Characterization of Surface Contaminants by Luminescence Using Ultraviolet Excitation

  • Tuan Vo-Dinh


Surface detection and characterization of organic contaminants have recently received considerable interest.(1) This is due to the increasing awareness that contamination of skin and other surfaces by organic pollutants is a serious problem in many industries.(2) Organic compounds on surfaces can be monitored by a variety of analytical techniques such as photoacoustic, Raman, multi-reflection infrared, and luminescence spectroscopies. Among these spectroscopic tools, luminescence spectroscopy, which generally uses ultraviolet (UV) radiation for excitation, is the most sensitive method of detection for most organic compounds, especially for materials containing polycyclic aromatic hydrocarbons (PAH). Many PAH compounds are present in various chemicals, environmental samples, and coal tar materials, as well as in many oils and greases used in industry. These PAH compounds are also produced by incomplete combustion of organic substances in many industrial and residential activities. Since most PAH compounds absorb UV radiation and many of them are strongly luminescent, the luminescence technique provides an extremely useful tool for detecting surface contamination by these materials.(3) This chapter reviews the basic methodology, instrumentation, and applications of the luminescence technique using UV-radiation excitation to detect surface contaminants.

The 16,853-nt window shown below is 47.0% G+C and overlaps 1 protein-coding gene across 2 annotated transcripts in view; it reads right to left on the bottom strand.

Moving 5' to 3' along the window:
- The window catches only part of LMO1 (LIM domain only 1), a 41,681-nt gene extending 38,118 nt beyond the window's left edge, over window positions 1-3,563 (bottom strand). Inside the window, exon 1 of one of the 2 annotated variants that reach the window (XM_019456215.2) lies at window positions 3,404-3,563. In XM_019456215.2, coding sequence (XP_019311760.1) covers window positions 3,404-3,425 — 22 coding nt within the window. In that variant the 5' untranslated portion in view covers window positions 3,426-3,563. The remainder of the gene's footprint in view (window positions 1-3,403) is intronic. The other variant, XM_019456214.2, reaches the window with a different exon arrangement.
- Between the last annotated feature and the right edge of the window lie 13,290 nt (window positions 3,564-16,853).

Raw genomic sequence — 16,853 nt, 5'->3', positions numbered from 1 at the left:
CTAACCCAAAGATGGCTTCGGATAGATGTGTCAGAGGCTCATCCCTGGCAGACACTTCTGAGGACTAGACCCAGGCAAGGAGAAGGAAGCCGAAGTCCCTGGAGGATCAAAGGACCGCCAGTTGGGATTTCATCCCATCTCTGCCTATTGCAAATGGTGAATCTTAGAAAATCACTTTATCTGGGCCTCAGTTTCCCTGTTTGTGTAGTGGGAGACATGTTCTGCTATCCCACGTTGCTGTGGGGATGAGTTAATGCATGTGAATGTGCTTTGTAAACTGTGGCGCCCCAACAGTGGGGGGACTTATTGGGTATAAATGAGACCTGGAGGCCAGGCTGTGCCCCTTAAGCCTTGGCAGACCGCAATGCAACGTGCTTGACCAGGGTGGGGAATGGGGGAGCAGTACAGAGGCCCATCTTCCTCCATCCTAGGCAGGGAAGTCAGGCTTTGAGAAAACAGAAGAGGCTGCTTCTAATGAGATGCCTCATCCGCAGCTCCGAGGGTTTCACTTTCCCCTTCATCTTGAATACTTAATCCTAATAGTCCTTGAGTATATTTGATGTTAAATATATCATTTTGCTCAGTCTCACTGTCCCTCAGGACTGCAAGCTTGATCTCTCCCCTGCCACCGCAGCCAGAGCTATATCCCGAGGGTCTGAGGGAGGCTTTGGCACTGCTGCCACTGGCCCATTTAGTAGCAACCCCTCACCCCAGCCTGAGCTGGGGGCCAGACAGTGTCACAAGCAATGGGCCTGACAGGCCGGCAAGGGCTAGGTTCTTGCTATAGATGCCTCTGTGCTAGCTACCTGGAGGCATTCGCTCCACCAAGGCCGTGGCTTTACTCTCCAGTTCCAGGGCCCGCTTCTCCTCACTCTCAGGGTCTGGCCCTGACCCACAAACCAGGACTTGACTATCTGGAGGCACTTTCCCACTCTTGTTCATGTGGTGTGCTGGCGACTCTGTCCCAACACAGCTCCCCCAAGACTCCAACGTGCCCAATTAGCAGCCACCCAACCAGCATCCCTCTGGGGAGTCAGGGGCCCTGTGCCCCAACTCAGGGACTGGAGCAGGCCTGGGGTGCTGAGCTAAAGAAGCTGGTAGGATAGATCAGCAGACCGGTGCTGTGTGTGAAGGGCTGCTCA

Surface Detection Polynuclear Aromatic Hydrocarbon Excitation Radiation Threshold Limit Value Polycyclic Aromatic Hydrocar Compound 
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Copyright information

© Plenum Press, New York 1987

Authors and Affiliations

  • Tuan Vo-Dinh
    • 1
  1. 1.Advanced Monitoring Development Group, Health and Safety Research DivisionOak Ridge National LaboratoryOak RidgeUSA

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